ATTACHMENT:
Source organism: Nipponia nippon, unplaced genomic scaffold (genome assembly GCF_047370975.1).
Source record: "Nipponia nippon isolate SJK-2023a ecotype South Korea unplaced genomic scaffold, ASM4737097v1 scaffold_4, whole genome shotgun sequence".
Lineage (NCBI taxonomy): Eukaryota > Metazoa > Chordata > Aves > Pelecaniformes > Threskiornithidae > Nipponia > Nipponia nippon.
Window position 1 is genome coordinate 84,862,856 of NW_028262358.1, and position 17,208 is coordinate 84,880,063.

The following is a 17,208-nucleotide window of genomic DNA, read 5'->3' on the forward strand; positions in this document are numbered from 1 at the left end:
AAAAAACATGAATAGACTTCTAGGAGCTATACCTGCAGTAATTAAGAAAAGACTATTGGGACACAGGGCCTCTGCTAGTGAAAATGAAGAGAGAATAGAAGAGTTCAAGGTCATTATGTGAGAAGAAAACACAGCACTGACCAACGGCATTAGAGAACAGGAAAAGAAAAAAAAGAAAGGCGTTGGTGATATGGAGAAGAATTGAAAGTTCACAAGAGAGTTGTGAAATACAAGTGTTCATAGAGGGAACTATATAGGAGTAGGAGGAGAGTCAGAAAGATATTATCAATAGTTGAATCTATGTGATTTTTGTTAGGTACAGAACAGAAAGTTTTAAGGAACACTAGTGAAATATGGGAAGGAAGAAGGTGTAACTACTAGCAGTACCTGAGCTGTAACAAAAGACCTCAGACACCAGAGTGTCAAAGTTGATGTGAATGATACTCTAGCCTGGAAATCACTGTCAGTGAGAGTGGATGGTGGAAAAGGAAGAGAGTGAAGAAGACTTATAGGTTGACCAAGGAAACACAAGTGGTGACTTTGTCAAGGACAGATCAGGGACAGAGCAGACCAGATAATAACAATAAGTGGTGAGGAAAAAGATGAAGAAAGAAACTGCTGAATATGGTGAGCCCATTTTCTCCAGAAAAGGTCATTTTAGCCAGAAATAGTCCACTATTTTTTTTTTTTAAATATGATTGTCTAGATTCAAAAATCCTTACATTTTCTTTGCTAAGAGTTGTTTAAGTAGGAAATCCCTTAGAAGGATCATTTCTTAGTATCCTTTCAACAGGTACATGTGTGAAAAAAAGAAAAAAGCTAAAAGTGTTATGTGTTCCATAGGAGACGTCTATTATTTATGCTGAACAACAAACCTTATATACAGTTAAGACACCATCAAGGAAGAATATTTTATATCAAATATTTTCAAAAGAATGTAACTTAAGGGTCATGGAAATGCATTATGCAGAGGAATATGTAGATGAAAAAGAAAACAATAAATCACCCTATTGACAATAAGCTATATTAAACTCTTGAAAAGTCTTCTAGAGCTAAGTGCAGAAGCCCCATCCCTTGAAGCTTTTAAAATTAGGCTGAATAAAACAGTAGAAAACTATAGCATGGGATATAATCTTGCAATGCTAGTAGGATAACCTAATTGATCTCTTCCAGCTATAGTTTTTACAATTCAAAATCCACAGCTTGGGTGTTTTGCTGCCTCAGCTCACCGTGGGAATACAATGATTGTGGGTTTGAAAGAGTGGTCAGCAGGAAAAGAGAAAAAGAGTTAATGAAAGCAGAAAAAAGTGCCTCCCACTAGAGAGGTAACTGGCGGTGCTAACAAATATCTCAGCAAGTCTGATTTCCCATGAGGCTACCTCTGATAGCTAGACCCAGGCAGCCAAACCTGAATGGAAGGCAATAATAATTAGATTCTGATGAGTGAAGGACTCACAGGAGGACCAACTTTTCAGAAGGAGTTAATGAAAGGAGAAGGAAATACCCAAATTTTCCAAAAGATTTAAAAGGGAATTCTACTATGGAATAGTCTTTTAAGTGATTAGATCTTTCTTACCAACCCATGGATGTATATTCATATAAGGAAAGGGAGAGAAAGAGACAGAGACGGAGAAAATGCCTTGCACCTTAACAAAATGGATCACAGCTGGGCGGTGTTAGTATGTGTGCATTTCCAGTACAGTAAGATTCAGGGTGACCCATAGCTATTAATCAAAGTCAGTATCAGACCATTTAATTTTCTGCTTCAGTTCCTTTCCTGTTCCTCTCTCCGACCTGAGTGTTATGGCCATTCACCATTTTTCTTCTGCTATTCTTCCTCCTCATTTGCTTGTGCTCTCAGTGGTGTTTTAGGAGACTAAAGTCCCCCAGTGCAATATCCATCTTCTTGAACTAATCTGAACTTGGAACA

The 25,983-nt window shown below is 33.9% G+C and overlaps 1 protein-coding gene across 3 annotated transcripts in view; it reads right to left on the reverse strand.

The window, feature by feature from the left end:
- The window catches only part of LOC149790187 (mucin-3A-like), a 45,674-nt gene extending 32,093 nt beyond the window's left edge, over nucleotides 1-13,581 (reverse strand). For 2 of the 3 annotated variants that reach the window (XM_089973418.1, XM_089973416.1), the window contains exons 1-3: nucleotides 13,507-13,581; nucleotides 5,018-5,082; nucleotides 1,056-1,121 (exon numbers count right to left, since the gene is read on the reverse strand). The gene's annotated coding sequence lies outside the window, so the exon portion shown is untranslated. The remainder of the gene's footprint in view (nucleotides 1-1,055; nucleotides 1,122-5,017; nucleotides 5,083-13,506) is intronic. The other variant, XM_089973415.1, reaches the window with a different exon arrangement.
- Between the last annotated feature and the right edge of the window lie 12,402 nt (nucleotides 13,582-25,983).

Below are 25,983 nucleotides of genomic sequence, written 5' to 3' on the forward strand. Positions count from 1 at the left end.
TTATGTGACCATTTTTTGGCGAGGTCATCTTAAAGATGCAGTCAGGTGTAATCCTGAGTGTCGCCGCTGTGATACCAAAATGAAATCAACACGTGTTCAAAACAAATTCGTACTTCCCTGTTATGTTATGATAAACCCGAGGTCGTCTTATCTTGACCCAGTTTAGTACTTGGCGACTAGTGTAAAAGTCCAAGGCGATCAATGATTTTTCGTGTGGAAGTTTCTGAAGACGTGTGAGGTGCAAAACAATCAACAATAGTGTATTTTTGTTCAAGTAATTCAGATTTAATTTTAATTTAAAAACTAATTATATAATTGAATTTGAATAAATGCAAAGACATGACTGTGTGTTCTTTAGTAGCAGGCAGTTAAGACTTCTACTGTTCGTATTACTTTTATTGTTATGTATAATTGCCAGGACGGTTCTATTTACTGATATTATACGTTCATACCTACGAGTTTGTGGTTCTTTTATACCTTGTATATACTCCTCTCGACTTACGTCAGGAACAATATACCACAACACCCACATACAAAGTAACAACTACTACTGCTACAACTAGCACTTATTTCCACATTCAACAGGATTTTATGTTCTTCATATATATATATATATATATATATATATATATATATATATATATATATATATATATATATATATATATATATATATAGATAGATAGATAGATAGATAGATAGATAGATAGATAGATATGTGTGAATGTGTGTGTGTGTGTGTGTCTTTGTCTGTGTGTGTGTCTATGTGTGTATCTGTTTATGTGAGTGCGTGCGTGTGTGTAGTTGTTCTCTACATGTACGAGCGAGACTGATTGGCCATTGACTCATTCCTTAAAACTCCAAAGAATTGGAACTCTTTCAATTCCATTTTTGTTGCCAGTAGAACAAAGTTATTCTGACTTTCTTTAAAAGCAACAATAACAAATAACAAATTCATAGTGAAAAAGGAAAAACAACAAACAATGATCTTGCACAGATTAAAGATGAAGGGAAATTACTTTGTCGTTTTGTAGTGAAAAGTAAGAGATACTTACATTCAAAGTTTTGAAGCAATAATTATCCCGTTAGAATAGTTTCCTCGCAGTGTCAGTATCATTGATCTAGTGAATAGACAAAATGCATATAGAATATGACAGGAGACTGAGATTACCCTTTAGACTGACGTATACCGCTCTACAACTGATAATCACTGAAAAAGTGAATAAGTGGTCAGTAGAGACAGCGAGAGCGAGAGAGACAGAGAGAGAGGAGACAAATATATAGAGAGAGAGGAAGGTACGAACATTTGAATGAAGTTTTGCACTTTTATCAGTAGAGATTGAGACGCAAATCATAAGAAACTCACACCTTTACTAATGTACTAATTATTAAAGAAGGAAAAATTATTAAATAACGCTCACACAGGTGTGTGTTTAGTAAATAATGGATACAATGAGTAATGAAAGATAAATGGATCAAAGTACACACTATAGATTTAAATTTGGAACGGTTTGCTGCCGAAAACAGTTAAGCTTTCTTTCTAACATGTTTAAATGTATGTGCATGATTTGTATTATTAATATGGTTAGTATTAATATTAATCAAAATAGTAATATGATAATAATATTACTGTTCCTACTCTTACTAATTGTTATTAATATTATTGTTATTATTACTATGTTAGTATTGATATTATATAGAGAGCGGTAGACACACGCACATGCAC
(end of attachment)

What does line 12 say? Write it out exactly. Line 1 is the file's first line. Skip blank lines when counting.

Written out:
TTATGTGACCATTTTTTGGCGAGGTCATCTTAAAGATGCAGTCAGGTGTAATCCTGAGTGTCGCCGCTGTGATACCAAAATGAAATCAACACGTGTTCAAAACAAATTCGTACTTCCCTGTTATGTTATGATAAACCCGAGGTCGTCTTATCTTGACCCAGTTTAGTACTTGGCGACTAGTGTAAAAGTCCAAGGCGATCAATGATTTTTCGTGTGGAAGTTTCTGAAGACGTGTGAGGTGCAAAACAATCAACAATAGTGTATTTTTGTTCAAGTAATTCAGATTTAATTTTAATTTAAAAACTAATTATATAATTGAATTTGAATAAATGCAAAGACATGACTGTGTGTTCTTTAGTAGCAGGCAGTTAAGACTTCTACTGTTCGTATTACTTTTATTGTTATGTATAATTGCCAGGACGGTTCTATTTACTGATATTATACGTTCATACCTACGAGTTTGTGGTTCTTTTATACCTTGTATATACTCCTCTCGACTTACGTCAGGAACAATATACCACAACACCCACATACAAAGTAACAACTACTACTGCTACAACTAGCACTTATTTCCACATTCAACAGGATTTTATGTTCTTCATATATATATATATATATATATATATATATATATATATATATATATATATATATATATATATATATATATATATATAGATAGATAGATAGATAGATAGATAGATAGATAGATAGATATGTGTGAATGTGTGTGTGTGTGTGTGTCTTTGTCTGTGTGTGTGTCTATGTGTGTATCTGTTTATGTGAGTGCGTGCGTGTGTGTAGTTGTTCTCTACATGTACGAGCGAGACTGATTGGCCATTGACTCATTCCTTAAAACTCCAAAGAATTGGAACTCTTTCAATTCCATTTTTGTTGCCAGTAGAACAAAGTTATTCTGACTTTCTTTAAAAGCAACAATAACAAATAACAAATTCATAGTGAAAAAGGAAAAACAACAAACAATGATCTTGCACAGATTAAAGATGAAGGGAAATTACTTTGTCGTTTTGTAGTGAAAAGTAAGAGATACTTACATTCAAAGTTTTGAAGCAATAATTATCCCGTTAGAATAGTTTCCTCGCAGTGTCAGTATCATTGATCTAGTGAATAGACAAAATGCATATAGAATATGACAGGAGACTGAGATTACCCTTTAGACTGACGTATACCGCTCTACAACTGATAATCACTGAAAAAGTGAATAAGTGGTCAGTAGAGACAGCGAGAGCGAGAGAGACAGAGAGAGAGGAGACAAATATATAGAGAGAGAGGAAGGTACGAACATTTGAATGAAGTTTTGCACTTTTATCAGTAGAGATTGAGACGCAAATCATAAGAAACTCACACCTTTACTAATGTACTAATTATTAAAGAAGGAAAAATTATTAAATAACGCTCACACAGGTGTGTGTTTAGTAAATAATGGATACAATGAGTAATGAAAGATAAATGGATCAAAGTACACACTATAGATTTAAATTTGGAACGGTTTGCTGCCGAAAACAGTTAAGCTTTCTTTCTAACATGTTTAAATGTATGTGCATGATTTGTATTATTAATATGGTTAGTATTAATATTAATCAAAATAGTAATATGATAATAATATTACTGTTCCTACTCTTACTAATTGTTATTAATATTATTGTTATTATTACTATGTTAGTATTGATATTATATAGAGAGCGGTAGACACACGCACATGCAC